In a Q&A, K Sanath Kumar says the challenge of technology and cultural convergence can be addressed
After the initial public offering (IPO) of New India Assurance last year, Kolkata-based National Insurance was next in line for an IPO early next financial year. However, now with the government proposing the merger of three public sector general insurance companies -— Oriental Insurance, National Insurance and United India Assurance — National Insurance will now have to re-prioritise its strategies. K Sanath Kumar, chairman and managing director of the state-owned insurer, in an interview with Namrata Acharya, points out how the mega-merger will create new synergies amid challenges.
What are your views on the merger of the three public sector general insurance firms?
The merger will increase the combined strength of the public sector insurance companies, and also add to enterprise value. We hope that such a merger will bring more synergies and consolidation of market share. It would lead to the creation of largest general insurance company in the country. Today the general insurance market is very fragmented. So creating large entities in a fragmented market makes sense.
What kind of synergy can we expect in the merged entity?
Different public sector general insurance companies have presence in different geographies. They also have different distribution channels and specific array of customers. For example, some companies have a good presence in the power sector, others are good in retail, while others may have presence in oil and energy–so all this leads to synergies.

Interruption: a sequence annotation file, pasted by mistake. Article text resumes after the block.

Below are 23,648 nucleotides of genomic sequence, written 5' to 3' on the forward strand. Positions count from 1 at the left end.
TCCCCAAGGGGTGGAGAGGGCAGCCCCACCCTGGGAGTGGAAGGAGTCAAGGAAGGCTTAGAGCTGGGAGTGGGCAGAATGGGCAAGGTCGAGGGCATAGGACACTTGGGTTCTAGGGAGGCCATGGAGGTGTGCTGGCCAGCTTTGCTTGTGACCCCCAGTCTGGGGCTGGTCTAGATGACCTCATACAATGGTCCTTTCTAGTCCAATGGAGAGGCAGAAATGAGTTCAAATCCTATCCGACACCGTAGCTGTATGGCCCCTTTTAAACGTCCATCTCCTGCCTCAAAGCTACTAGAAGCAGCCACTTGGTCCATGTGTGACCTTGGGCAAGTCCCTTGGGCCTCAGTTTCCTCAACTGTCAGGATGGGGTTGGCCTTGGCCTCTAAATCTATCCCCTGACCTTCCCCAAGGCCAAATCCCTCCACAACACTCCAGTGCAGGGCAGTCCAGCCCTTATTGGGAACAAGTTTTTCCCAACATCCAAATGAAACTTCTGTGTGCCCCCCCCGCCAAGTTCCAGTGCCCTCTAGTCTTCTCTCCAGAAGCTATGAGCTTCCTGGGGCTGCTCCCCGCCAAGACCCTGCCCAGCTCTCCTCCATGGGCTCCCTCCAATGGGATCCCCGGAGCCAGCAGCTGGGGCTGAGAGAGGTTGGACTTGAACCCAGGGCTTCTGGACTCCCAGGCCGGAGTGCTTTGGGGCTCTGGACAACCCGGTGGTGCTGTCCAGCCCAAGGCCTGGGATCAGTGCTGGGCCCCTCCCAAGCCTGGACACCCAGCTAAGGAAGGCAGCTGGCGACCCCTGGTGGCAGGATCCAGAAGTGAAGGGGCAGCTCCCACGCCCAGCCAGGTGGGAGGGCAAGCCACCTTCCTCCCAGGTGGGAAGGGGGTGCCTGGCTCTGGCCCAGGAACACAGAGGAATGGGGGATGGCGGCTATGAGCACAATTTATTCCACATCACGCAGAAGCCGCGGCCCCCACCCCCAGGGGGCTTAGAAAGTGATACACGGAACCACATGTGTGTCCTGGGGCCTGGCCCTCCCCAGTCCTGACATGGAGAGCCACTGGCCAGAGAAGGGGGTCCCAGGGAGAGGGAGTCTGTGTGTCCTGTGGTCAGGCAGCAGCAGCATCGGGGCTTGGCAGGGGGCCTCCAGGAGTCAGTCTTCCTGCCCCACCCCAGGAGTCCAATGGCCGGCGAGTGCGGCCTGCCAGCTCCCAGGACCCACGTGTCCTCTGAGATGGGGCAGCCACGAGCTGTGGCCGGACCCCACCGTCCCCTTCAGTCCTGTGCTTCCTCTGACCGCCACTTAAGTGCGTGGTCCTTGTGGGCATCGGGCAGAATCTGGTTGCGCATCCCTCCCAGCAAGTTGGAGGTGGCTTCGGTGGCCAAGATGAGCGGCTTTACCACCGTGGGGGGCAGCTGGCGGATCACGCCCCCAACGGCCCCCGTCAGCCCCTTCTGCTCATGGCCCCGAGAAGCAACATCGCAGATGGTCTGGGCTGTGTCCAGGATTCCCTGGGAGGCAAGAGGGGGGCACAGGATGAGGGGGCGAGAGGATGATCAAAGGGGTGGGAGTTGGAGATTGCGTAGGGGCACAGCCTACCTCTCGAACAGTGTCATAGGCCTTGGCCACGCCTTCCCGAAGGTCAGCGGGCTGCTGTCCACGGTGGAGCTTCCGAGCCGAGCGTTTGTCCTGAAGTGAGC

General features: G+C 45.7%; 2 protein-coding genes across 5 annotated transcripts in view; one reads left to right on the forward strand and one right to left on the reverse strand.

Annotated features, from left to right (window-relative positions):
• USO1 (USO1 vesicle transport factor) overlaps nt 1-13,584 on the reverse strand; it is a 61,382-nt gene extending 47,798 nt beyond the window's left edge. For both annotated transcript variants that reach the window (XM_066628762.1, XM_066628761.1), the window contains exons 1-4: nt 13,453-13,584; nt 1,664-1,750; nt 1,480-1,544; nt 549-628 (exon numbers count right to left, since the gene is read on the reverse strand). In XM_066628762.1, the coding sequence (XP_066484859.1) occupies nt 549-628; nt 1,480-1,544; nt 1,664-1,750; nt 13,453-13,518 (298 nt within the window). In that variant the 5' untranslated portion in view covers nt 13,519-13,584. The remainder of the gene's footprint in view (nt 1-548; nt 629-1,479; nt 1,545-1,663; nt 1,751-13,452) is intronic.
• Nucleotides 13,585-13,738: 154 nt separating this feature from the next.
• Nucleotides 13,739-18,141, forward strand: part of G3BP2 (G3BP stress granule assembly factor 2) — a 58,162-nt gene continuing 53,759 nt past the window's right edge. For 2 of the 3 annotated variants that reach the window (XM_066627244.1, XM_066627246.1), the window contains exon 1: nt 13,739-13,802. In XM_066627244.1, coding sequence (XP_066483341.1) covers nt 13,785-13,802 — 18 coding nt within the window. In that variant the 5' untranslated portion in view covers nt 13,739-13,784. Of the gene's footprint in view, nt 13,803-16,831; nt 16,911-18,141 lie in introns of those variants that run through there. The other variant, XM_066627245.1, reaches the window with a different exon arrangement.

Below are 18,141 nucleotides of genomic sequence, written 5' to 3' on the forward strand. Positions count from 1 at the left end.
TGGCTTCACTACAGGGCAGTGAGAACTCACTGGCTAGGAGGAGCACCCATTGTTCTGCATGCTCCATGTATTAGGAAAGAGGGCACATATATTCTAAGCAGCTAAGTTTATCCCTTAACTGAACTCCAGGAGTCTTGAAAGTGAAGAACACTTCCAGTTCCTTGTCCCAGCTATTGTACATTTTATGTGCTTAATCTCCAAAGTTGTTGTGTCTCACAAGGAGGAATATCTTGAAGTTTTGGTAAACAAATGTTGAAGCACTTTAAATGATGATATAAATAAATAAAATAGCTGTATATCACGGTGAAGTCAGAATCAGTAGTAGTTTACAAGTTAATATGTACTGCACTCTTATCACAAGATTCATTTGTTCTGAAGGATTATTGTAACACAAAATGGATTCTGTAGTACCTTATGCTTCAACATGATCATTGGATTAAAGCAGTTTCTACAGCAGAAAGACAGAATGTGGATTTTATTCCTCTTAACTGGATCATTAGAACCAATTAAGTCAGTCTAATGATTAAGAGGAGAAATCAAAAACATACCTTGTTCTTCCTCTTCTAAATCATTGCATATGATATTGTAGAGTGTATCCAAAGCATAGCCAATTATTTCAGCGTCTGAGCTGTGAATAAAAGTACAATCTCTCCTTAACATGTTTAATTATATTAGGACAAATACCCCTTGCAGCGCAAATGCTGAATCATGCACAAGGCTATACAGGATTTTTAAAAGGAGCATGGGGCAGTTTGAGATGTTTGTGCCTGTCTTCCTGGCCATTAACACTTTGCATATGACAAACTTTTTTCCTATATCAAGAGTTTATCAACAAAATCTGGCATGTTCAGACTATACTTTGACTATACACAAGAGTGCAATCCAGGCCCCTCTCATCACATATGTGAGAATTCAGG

What are the challenges in creating this insurance behemoth?
It would be a challenge to manage such a big company, but we have necessary management expertise within us to oversee the merger and drive its growth.
One challenge would be technology, as we are on different technology platforms that have to be brought together, However, the challenge can be met with the present technology. Also, there should be a cultural convergence, which also is possible. Salaries and terms of conditions of all the employees should remain the same.
Would it be a challenge to rationalise the products as all the three companies have different offerings?
Most of the products are essentially similar with some finer aspects of differentiation. Hence rationalisation of product will not be difficult. It is difficult to predict how the premium will move — whether it will go up or down.
What would the expected size of the merged entity be?
This will not simply be an addition of numbers, although the total premium income alone together would be around Rs 40,000 crore (Rs 400 billion). Then there will be a lot of convergence and rationalisation of offices as well.
You had been in the process of having an IPO. Now with the sudden change in government decision, did you incur any costs?
It is very clear now that the combined entity will go to the market. We haven’t appointed any merchant bankers as yet, and only discussions had been going on with the government.
What do you think is the rationale and government’s thinking behind the merger?
In the banking sector too, government had announced that there would be consolidation, so it is continuation of government’s vision of creating a larger government-owned entity in the financial sector. This is just a natural corollary.
What is the realistic timeframe for the merger?
I was told that the merger would be most likely finalised by the end of next financial year. The Insurance Nationalisation Act has to be amended and necessary permission for the merger has to be acquired from the Irdai. Share transfer is not a challenge, as 100 per cent is held by the government.
Source- Business Standard
Date- 6th February 2018